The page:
Statement of Chairman Gary Gensler to Open Commission Meeting for Consideration of Rules Implementing the Dodd-Frank Act
May 16, 2013
Good morning. This meeting will come to order. This is a public meeting of the Commodity Futures Trading Commission (CFTC). I’d like to welcome members of the public, market participants and members of the media, as well as those listening to the meeting on the phone or watching the webcast.
We will consider three Dodd-Frank Wall Street Reform and Consumer Protection Act (Dodd-Frank Act) rules that together bring transparency to the swaps market before transactions take place.
- Procedures to establish minimum block sizes for swaps;
- The process for a swap execution facility (SEF) or designated contract market (DCM) to make a swap available to trade; and
- Core principles for SEFs.
In addition, we will consider:
- Interpretive guidance regarding anti-disruptive trading practices authority.
I would like to thank Commissioners Sommers, Chilton, O’Malia and Wetjen for their contributions to the rule-writing process and the CFTC’s hardworking and dedicated staff. I also want to express my condolences to Bart and all of this family for the loss of his step-father, Ron.
Today the CFTC is voting on reforms that will make public transparency in the swaps market a reality. These reforms will make a trade execution requirement come to life. Though many of the 52 rules we have completed before today have brought transparency to the once opaque swaps market, today we take a significant step to open up this market.
I want to underscore that the significance of these three rules together. When light shines on a market, the economy and public benefit.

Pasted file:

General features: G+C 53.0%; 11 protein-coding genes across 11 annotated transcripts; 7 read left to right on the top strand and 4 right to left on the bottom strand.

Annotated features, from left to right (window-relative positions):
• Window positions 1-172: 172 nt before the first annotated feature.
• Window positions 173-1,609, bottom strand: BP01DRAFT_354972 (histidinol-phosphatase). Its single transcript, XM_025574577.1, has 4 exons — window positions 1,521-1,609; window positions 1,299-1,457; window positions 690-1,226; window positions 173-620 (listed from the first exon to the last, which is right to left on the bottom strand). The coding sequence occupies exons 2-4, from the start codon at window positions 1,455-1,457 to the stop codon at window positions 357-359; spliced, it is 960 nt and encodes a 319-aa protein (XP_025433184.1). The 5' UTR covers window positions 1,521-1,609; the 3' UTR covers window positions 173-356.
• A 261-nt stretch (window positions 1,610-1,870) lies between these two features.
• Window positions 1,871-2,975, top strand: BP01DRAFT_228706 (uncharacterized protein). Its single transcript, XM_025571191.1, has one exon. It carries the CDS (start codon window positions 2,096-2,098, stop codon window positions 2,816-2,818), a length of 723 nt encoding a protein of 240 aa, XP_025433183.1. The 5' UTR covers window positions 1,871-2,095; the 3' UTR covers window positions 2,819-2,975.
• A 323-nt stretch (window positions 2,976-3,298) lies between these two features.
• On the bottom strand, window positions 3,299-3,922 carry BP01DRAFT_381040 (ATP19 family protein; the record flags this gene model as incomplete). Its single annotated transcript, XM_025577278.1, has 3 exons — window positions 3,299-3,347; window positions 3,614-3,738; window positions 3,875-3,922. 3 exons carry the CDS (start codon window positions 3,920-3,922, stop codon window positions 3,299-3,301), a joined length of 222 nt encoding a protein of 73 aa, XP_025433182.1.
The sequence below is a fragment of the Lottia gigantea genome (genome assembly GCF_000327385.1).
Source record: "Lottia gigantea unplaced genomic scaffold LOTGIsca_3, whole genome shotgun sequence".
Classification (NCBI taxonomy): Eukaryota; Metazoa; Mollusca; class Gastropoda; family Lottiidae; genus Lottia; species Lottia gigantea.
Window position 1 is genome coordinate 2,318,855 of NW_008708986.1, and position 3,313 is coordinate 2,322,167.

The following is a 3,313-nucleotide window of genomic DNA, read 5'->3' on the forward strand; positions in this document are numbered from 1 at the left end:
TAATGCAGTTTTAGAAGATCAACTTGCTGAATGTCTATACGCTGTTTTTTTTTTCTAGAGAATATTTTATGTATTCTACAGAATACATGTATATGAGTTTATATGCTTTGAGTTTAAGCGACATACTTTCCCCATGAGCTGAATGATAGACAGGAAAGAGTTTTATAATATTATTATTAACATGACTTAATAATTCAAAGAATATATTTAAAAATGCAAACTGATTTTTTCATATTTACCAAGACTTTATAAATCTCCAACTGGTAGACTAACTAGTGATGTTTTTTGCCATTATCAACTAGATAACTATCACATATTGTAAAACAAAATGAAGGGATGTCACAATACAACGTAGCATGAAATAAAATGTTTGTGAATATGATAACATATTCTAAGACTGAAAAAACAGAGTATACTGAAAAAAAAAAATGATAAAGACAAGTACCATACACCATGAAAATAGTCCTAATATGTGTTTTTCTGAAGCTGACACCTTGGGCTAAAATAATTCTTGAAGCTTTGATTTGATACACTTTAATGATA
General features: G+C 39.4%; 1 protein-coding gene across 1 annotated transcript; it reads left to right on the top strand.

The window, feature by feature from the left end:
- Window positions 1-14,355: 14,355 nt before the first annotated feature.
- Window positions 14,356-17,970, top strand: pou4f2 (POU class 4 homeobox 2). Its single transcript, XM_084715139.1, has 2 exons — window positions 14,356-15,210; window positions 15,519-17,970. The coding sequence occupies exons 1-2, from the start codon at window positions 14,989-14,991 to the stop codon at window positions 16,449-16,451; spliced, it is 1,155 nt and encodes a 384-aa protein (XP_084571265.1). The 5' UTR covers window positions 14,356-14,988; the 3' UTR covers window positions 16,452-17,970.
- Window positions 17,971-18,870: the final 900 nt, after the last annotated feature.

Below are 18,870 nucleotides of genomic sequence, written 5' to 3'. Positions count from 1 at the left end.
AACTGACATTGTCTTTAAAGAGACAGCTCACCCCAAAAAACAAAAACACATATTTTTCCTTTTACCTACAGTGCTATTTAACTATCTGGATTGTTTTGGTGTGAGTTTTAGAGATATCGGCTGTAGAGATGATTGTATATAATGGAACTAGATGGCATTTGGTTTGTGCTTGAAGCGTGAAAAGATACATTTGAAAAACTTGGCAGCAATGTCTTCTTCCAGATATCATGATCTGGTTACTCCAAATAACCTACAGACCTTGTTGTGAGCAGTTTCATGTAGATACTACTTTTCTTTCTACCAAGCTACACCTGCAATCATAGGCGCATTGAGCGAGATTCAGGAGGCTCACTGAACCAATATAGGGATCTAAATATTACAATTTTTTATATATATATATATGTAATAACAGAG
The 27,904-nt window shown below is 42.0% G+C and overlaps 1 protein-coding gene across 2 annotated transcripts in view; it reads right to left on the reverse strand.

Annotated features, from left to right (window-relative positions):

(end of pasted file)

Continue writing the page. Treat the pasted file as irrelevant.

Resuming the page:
These three rules taken together will provide the public with information trade by trade that it didn’t have before.
These three rules taken together will provide the public with the price and volume of every transaction in real time – and I mean in real time.
These three rules take together mean that anyone in the market can compete and offer to buy or a sell a swap and communicate that to the rest of the public.
With these three rules today, no longer will this be a closed, dark market.
The 2008 financial crisis, caused in part by the unregulated, opaque swaps market, led to eight million American jobs lost and millions forced out of their homes. In the aftermath of the crisis, President Obama, along with the other G20 leaders, committed during the Pittsburgh meeting of 2009 to bring needed transparency and oversight to the swaps marketplace.
The leaders of the world’s largest economies agreed that “All standardized OTC derivative contracts should be traded on exchanges or electronic trading platforms, where appropriate.”
Congress fulfilled this commitment by including a trade execution requirement in the Dodd-Frank Act.
This means that swaps subject to mandatory clearing and made available to trade will move to transparent trading platforms. Market participants will benefit from the price competition that comes from trading platforms where multiple participants have the ability to trade swaps by accepting bids and offers made by multiple participants. Congress also said that market participants must have impartial access to these platforms.
In addition, Congress mandated that the public benefit from seeing the price and volume of swap transactions smaller than a block in real time – as soon as technologically practicable – after a trade is executed.
Farmers, ranchers, producers and commercial companies that want to hedge a risk by locking in a future price or rate will get the benefit of the competition and transparency that trading platforms, both SEFs and DCMs, will provide.